2. Practice explaining your reason for leaving.
Can you relate with any of those common reasons for leaving a job? Maybe none of those reasons hit the nail on the head for you—or maybe it’s a combination of reasons. Whatever explanation you land on, just remember that answering this question isn’t the time to air your grievances about your current or former employer.
You don’t have to give the interviewer every reason for leaving your current job. Be honest, but just pick one reason and practice how you’ll phrase it. I recommended practicing the response with a friend who can give you feedback and even ask potential follow-up questions.
Here’s an example of how you might explain your reason for leaving a job:
I’ve learned a lot working at [company]. I’m grateful for the opportunity they gave me to learn [a new skill]. But I’m on the hunt for a company that will provide new and exciting opportunities for growth. I’m interested in leadership and career development, and that’s not something that’s available to me at my current job.
Can you see how that “negative” part of your current job can sound like a positive reason for applying to this new job? This would be a winning answer for any hiring manager!
3. Give your response.
All right folks, you can only practice so much. You don’t have to perfect every single word you want to say. Eventually, it’s time to get out there and get some reps in in real life.
Here are a few more interview tips that will help you answer this question with integrity and class no matter who’s interviewing you:
Trash-talking a current or former employer is never a good idea. In fact, it’s a huge red flag for most hiring managers. If you’re trash-talking someone you currently work for, there’s enough reason to believe one day you’ll turn around and trash-talk the company you’re interviewing with.
So, no matter the reason for leaving a job—no matter how negative it might be—spin the reason to be more positive. You can do this while still honestly answering the question.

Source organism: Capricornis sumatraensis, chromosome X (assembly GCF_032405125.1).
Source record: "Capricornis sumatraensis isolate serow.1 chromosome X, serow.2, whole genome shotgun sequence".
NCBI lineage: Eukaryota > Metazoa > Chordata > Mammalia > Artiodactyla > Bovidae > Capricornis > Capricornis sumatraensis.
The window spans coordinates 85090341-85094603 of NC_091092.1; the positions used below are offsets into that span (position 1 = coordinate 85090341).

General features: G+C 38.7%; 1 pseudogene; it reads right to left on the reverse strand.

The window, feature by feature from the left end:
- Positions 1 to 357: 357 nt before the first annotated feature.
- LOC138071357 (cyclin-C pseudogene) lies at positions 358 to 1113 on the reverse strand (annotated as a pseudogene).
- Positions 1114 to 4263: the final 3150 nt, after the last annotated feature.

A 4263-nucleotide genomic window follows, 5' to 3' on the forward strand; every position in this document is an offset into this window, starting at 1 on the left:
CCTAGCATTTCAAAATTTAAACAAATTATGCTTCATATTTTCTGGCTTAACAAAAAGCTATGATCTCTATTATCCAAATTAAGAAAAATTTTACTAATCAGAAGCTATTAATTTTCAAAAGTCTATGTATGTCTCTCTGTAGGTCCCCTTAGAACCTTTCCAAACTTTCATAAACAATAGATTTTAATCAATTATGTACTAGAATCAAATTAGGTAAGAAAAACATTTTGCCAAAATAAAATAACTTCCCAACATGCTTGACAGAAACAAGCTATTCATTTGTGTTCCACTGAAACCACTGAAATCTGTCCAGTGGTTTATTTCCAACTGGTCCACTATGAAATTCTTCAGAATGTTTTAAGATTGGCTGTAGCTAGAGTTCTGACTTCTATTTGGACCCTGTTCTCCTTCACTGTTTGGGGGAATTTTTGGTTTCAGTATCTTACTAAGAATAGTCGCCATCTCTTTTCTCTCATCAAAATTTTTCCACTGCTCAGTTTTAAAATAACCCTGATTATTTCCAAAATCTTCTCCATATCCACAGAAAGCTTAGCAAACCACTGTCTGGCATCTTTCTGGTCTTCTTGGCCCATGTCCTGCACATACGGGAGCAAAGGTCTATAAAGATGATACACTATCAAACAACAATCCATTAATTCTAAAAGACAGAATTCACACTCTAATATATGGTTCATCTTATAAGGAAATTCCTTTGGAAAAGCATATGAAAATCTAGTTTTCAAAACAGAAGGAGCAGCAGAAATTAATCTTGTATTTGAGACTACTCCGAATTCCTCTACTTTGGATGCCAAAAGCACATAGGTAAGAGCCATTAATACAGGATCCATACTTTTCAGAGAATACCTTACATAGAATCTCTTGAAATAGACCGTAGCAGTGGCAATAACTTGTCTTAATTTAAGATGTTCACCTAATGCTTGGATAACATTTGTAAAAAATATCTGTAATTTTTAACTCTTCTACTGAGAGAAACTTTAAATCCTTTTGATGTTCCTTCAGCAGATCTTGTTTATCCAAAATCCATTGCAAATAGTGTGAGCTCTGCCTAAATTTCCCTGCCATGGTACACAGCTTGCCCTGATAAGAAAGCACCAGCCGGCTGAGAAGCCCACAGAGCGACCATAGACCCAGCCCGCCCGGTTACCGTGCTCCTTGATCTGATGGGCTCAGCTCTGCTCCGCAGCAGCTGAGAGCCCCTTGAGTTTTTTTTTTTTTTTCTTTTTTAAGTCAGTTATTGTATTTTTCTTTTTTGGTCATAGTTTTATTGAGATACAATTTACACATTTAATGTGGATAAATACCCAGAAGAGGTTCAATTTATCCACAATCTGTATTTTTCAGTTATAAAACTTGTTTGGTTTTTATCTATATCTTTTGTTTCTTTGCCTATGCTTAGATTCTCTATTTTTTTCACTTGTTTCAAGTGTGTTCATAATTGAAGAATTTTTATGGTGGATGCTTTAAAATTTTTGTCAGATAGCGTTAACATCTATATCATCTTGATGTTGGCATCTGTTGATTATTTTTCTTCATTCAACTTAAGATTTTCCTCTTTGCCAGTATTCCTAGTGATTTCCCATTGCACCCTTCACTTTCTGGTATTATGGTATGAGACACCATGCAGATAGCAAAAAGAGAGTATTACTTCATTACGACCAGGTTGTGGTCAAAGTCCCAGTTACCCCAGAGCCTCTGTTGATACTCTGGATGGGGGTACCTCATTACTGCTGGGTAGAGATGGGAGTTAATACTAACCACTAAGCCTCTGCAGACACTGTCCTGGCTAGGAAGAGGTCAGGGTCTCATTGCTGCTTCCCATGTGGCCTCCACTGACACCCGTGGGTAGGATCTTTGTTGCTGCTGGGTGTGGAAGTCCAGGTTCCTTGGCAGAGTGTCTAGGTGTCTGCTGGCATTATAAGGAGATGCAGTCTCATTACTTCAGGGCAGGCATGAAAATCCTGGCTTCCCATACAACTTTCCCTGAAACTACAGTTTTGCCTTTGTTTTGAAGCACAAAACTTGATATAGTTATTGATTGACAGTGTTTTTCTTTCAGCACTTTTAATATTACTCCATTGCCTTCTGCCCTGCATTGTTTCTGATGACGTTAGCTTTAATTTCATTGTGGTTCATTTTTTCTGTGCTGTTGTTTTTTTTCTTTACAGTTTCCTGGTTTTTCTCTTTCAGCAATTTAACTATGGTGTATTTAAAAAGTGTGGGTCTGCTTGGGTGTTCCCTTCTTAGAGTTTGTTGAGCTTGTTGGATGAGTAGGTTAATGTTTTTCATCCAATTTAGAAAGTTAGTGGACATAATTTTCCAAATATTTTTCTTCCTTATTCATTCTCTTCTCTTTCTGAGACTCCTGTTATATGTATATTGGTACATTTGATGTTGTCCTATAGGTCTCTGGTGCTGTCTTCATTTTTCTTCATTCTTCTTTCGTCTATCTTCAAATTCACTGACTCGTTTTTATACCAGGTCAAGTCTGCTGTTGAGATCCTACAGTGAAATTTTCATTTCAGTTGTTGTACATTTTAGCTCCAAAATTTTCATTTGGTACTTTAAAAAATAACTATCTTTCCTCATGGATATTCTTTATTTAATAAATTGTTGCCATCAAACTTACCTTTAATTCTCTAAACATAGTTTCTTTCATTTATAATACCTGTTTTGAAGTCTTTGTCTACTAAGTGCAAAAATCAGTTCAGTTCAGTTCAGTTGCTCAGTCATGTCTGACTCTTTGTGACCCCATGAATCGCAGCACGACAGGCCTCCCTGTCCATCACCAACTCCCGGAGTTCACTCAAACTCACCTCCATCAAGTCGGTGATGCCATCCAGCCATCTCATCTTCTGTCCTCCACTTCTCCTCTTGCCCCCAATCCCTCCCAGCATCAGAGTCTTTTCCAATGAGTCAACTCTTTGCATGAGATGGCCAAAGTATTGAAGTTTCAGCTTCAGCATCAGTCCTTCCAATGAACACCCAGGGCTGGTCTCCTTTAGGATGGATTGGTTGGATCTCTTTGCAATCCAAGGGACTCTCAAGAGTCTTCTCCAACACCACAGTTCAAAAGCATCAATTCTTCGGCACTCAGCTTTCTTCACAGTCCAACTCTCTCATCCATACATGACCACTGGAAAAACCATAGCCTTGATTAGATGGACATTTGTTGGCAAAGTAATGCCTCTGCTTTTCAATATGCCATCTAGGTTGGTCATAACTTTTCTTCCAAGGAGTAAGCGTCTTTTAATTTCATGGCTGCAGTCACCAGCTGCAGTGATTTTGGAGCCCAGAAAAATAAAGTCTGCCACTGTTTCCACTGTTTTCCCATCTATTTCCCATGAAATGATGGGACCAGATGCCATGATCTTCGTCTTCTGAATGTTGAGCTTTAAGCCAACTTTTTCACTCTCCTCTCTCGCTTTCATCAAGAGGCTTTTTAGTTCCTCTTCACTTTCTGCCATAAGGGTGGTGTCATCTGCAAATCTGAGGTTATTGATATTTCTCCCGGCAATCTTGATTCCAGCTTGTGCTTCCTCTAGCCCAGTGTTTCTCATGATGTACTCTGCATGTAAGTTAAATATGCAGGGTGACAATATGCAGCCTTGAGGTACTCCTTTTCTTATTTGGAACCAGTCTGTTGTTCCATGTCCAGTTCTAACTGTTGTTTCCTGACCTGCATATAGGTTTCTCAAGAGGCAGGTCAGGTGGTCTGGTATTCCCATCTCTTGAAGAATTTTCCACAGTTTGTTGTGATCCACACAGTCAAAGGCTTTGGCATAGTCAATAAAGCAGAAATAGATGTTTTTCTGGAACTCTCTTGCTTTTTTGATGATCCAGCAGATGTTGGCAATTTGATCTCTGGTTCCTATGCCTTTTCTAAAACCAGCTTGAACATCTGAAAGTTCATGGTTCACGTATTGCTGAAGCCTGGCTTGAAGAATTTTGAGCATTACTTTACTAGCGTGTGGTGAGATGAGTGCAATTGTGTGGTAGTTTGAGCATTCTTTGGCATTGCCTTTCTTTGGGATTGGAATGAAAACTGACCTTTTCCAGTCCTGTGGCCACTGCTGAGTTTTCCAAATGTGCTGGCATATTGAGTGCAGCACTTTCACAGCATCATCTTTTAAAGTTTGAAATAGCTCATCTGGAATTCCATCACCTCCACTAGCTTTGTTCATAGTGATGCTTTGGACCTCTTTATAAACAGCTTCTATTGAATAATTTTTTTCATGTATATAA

Let me show you how:
Instead of saying: My [company] has a toxic work culture. They make coming into the office every day just plain miserable.
You could say: It’s really important for me to be around people who love their job and believe in the mission of the company. Unfortunately, that’s not the type of culture that is cultivated at my current company. But I’ve heard such great things about the way your company doesn’t tolerate gossip, which excites me!
Instead of saying: My manager is always standing over my shoulder micromanaging every little assignment. It’s really annoying.
You could say: I’m looking for an opportunity that will allow me to take ownership of projects and drive them to the finish line. That type of culture isn’t available to me at my current company. But I know one of your company values is fierce ownership, and that’s exactly what I’m looking for.
See folks, you can be honest about why you’re leaving a job without being negative.
When you’re explaining why you’re leaving a job, you’ve got to get to the point and keep it short. You should clearly state the honest reason, but that doesn’t mean you have to get on a soapbox and ramble on and on.
When you give more details than are needed, you create new questions you may not want to answer. Like if you ramble on about your inconsiderate coworkers, they might have some follow-up questions about how well you work with a team.
So, keep it short and get to the point (this is one of those things you should practice!).
Finally, always—and I mean always—be honest. Nothing turns off a hiring manager more than catching a candidate in a lie. It’s not worth missing out on this opportunity!
Even if you’ve messed up in the past, owning up to it and being honest about what happened and what you learned from it will communicate that you can be trusted and that you value transparency—and those are qualities every hiring manager is looking for.
Don’t think they’ll never find out. In this age, where technology has made our small world even smaller, they will find out, and you’ll be sorry for it.
Folks, I know interviewing is hard. And I know there’s a lot at stake here. But if you take the time to prepare for questions like these—and commit to always being honest—there’s no doubt in my mind that you’ll be next in line to accept your dream job.
Trust the process.
And if you need more help with the interviewing, check out my interview guide. It has a list of the top questions that will impress any hiring manager.
Press on. You’ve got this!
About Ken Coleman
Pulling from his own personal struggles, missed opportunities and career successes, Coleman helps people discover what they were born to do and provides practical steps to make their dream job a reality.
Listen to The Ken Coleman Show on SiriusXM, your local radio station, or wherever you listen to podcasts—and connect with Ken at kencoleman.com.